The gender gap in education has flipped over the past 40 years. Today, for every 100 bachelor’s degrees awarded to women, 74 degrees are awarded to men. This was not the case a half century ago. 

Richard Reeves, a senior fellow in Economic Studies at the Brookings Institution, has written a book, Of Boys And Men, which details the crisis developing in our country regarding the education gender gap. 

The effort to give girls and women a fair chance in education has been wildly successful. Today, in the average school district, girls are a grade level ahead of boys in English and a course level ahead in Math. In the highest levels of Grade Point Average (GPA), two/thirds are girls. In the lowest level of GPA, two/thirds are boys. 

In college enrollment and completion, there are 10 percent more women than men. These figures show that society has been successful in developing educational opportunities for women over the past 50 years. While this has been a triumph for women, it has exposed a problem with developing opportunities for men.

Source: PRB analysis of data from U.S. Census Bureau.

Some have asserted that this disparity begins at an early age as a result of the differences in the development of brain function in men and women. 

There is little debate that brain development in girls is faster than in boys. The prefrontal cortex of the brain develops slower in boys versus girls. This is the area of the brain that, when fully developed, causes one to do one’s homework instead of playing. It causes one to take a long-term focus on their GPA in high school. This prefrontal cortex develops one to two years earlier in girls than boys. 

Once the pre-1970’s discrimination against girls in education was ended, this natural advantage of a faster development of the prefrontal cortex allowed girls to quickly pass ahead of boys on the education ladder. 

Reeves argues that parents should delay the schooling of boys a year to allow for the slower development of their brain. Reeves also believes that an effort should be made to recruit more male teachers in schools. In the 1980’s, 33% of K-12 teachers were male. Today, there are only 24% male teachers in K-12.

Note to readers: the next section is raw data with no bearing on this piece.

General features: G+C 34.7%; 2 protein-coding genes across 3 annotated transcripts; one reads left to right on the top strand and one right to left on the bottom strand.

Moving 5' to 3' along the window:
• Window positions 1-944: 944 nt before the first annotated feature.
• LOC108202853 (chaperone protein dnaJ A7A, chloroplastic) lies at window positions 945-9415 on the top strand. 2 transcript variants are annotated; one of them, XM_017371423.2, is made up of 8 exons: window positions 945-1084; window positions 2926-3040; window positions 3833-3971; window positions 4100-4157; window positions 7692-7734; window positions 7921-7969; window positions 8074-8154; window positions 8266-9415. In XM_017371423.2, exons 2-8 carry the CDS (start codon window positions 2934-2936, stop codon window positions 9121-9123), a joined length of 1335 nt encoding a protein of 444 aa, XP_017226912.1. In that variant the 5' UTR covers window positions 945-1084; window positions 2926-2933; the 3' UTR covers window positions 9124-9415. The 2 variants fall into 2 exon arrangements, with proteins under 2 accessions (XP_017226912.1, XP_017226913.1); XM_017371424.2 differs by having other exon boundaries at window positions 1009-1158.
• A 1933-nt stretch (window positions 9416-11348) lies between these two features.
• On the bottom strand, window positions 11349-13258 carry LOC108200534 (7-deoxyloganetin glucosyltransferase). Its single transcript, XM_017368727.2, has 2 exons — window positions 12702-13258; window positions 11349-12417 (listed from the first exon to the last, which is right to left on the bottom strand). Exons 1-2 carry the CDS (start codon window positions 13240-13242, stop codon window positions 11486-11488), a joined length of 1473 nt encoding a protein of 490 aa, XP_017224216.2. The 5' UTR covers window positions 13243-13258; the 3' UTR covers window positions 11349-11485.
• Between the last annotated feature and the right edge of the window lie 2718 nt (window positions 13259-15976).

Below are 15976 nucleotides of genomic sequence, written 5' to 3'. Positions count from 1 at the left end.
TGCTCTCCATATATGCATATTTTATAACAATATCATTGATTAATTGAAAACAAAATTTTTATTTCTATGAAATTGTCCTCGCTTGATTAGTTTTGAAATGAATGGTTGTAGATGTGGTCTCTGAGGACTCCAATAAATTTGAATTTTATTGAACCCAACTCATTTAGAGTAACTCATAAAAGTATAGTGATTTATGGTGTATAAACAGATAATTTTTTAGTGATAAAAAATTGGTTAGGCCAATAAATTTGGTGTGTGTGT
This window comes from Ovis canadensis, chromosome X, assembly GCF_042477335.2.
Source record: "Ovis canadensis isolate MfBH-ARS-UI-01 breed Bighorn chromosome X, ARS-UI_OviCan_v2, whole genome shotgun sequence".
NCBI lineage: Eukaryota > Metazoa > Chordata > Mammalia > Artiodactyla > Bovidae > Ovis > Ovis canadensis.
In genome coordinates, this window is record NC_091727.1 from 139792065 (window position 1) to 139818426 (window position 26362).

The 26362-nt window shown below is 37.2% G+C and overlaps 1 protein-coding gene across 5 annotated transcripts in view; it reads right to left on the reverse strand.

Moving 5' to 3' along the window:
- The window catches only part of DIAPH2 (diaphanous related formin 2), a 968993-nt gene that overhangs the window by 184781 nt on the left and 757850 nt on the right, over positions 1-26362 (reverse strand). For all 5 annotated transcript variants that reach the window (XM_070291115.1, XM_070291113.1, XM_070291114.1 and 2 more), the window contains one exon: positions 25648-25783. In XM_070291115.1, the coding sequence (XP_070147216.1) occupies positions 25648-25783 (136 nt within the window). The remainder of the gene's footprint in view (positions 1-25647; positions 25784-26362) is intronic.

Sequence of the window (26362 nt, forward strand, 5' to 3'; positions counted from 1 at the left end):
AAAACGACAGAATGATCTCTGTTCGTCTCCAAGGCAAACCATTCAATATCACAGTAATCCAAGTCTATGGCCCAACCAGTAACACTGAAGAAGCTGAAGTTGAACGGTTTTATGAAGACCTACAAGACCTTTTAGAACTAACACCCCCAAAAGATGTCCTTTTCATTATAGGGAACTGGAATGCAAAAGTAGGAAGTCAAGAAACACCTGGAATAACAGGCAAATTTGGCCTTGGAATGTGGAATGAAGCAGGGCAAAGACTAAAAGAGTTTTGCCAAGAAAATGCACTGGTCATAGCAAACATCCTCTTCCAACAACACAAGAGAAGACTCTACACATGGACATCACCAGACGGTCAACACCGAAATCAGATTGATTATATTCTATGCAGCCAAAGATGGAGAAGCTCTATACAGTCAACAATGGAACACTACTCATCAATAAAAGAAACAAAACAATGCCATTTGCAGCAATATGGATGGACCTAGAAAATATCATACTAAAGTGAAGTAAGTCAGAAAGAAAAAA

Reeves also contends a greater investment should be made in teaching vocational skills in school. This could help reduce the growing number of men who are not participating in the workforce. Today, there are 9 million men of working age that do not work. 

This disparity has also been influenced by the dad deficit. 1 in 4 dads do not live with their children. If parents split up, 1 in 3 children never see their dad within a few years. 

As the education gap has shifted in favor of women, the pay gap of men over women is slowly changing. Today, 40% of women earn more than the average man. In 2 out of 5 homes, the woman is the main breadwinner. In the past, many women were forced to stay in bad marriages because they could not support themselves. Today, women earning good money are able to leave their husbands if they are not happy. This has an impact on the children, especially the boys. 

This education gap that is resulting in a pay gap has caused many men to feel unneeded in today’s world. This can lead to suicide and a lack of involvement in the society in general.

Boys without a father present suffer much more than girls. This issue is not discussed today because some experts do not wish to offend those couples in same-sex female marriages where there is, obviously, not a father figure.

The educational crisis among men is a serious problem. Society must address the problem in the same manner that they addressed the past discrimination against women in the education arena. 

Efforts can be made to start schooling for boys a year later. More investments should be made in vocational education. Giving young men the tools to earn a good living will help them be better fathers for their children. 

This education gender disparity is a serious issue that should be studied over the next few years. Efforts should be made to help young men get a good education and this will help them be productive members of society.

Bob Spencer
Manatee Herald

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